I bought a few 2 cent kites and joined in the skyward party, those colorful flashes like boats riding air waves. We kids made a paper-wind dance, from the rooftops or, even better, from the field where all the kids gathered to giggle and shout. Their six-year-old hands held the precious toys, a humble show of much labor. Thankfully many had come from school with the telltale uniforms; but others had just got off work. Those children, coming straight from the factory to the field, taught me the art of kite flying, about the enjoyment of little flickering things, about life, its motion like a fragile paper kite.
During a peach sunset with the Himalayas in pristine view, we foreigners gathered as church on comfy chairs in a lovely apartment secured with a gate and watchdog and enjoyed a first-rate meal of hot dogs with the works, soda, cheesecake and great coffee. We guilelessly offered to host the next week, but by mid-week my wife, overwhelmed with the mountain of expectations that the precedent set, was on the verge of tears, embarrassed at our lack of foreign food. The real-life mountains called down to us through the pantry window, and we went out to walk and talk it through. We had plenty of fresh local nutritious food yet for many reasons we didn’t keep the imported, expensive, processed food on hand.
As we meandered the lanes in the afternoon sun, we passed children, stuck in workshops, never to be in school, laboring over woodwork and touristy items. Our embarrassment turned to shame. These kids lived and worked on our very street, and it was they, not we, who had very little—not even a childhood. We never were again ashamed to serve a local un-imported meal.
My childhood flourished in scorching Sydney days, coasting downhill along the shimmering tar road, breaching the radiating sand to delve into the ocean. I knew nothing of Jesus back then, had never entered in a church building, yet sand-side after school or bedside looking up at stars, I became aware of a Presence, and a longing to worship. Passing through sets of waves, wine red dusks, I sensed motion with my unborn soul, something of a friend calling out, who spoke from without to within. This unknown Jesus was whispering—first through a dream, then through friends and even strangers. I felt increasingly uncomfortable with an idea—could I really have been born for just the here and now? Despite being rather unsure of myself, I felt a strange sense of uniqueness. I felt that somehow I was made to dwell in some unending lush, fragrant land.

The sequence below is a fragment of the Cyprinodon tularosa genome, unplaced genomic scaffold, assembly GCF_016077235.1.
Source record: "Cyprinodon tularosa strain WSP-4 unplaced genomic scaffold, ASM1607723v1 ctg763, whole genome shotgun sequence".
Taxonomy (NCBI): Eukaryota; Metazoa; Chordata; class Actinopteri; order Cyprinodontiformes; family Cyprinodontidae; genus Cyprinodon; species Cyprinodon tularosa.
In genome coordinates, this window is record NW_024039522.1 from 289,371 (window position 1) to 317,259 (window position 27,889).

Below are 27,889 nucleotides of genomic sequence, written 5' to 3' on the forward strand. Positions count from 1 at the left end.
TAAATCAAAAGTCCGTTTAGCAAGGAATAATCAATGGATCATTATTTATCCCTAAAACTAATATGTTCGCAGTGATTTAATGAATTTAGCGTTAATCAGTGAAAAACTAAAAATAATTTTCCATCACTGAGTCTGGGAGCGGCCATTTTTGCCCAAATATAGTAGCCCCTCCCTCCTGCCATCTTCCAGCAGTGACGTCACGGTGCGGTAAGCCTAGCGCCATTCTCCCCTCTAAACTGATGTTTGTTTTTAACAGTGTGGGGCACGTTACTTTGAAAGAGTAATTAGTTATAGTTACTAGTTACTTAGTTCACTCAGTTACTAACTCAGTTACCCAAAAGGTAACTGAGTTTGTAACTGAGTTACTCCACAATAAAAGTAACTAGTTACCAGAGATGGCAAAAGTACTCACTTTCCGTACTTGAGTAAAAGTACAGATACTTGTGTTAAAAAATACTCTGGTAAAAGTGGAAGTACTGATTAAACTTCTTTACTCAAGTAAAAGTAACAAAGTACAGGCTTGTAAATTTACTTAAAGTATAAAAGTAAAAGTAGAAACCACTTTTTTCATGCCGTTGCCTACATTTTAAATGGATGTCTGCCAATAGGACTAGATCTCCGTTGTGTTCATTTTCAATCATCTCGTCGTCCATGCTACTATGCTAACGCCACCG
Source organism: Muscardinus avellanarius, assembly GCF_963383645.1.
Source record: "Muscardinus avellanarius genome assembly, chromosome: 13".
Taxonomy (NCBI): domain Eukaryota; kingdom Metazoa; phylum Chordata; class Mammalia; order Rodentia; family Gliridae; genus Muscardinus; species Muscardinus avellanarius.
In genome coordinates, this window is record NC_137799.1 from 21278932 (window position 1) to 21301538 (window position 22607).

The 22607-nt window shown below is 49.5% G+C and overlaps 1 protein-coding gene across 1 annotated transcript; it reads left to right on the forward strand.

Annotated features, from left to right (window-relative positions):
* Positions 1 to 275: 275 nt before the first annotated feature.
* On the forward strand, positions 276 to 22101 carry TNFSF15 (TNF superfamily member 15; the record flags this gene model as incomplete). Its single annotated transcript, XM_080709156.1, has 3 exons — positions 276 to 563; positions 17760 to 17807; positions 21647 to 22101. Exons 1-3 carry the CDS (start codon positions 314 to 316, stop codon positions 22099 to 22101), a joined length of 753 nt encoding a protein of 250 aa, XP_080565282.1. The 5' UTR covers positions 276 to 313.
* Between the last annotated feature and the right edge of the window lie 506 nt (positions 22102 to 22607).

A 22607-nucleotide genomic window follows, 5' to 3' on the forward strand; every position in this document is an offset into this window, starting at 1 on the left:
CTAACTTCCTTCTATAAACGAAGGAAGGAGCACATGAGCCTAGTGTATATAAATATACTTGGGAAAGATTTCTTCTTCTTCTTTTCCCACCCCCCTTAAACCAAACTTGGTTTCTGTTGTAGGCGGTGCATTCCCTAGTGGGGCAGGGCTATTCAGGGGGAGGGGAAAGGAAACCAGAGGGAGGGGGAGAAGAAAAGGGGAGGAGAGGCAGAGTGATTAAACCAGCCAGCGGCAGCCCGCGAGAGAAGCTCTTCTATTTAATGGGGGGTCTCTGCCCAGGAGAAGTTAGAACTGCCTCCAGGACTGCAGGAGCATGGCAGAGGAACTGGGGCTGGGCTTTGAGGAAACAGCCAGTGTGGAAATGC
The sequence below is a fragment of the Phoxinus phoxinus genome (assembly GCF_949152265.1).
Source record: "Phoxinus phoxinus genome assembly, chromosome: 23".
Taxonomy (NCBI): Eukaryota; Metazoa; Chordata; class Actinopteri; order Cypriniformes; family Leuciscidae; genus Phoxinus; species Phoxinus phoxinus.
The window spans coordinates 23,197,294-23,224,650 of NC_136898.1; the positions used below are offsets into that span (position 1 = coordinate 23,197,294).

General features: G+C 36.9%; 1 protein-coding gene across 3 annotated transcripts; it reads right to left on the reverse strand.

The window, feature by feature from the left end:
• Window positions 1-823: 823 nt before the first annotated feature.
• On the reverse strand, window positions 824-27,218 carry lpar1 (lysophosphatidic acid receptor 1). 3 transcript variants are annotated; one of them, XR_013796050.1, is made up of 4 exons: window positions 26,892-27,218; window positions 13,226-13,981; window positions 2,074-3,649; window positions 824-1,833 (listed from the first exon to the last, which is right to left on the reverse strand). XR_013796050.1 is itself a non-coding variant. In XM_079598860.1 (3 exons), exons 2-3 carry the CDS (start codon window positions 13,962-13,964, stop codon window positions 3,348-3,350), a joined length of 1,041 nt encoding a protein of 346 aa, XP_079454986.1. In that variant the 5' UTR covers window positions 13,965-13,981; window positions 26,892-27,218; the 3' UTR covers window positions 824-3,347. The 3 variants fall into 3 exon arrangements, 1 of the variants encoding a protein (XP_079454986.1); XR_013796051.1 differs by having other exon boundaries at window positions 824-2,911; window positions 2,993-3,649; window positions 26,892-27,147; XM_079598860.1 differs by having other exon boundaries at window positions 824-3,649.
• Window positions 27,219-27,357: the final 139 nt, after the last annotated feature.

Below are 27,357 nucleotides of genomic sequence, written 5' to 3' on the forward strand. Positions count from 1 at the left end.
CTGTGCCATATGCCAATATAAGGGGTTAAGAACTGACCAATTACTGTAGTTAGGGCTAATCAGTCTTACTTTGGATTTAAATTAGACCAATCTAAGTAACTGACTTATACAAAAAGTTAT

Nepal was definitely a fresh, fragrant-spiced land. I found a Jesus there that engaged my heart and taught me about the richness of cultures, the beauty of others and bridges between faiths, as I rested in the cool refreshing Water.
I had swapped Australian suburbs for Kathmandu bustling streets. I had known a land where everyone had everything, except Everything. Now I was in a land where the most vulnerable literally had nothing, yet I did find Everything. Passing workshop-lined streets, young children looked up at me, working not for mum or dad, but an employer-owner who sold the products for tens of dollars to the unaware tourist and paid his child-staff in in tens of cents.
Those many days of flinging dripping wetsuits over the clothes line, plummeting into pools, eating plentifully, being a kid, wondering about the sunlight glittering through. If only I could share those days with the tiny rags-clad beggar or the child-slave hunched over her work. My heart tears with the knowledge that I cannot give those kids a childhood or immediately stop the life-draining system of enslavement. I can do a lot, though—I can give, I can live and I can follow. I can find out what Jesus is doing, be aware, find out a way to share what I have, and Who is important to me, and watch out for when He will speak.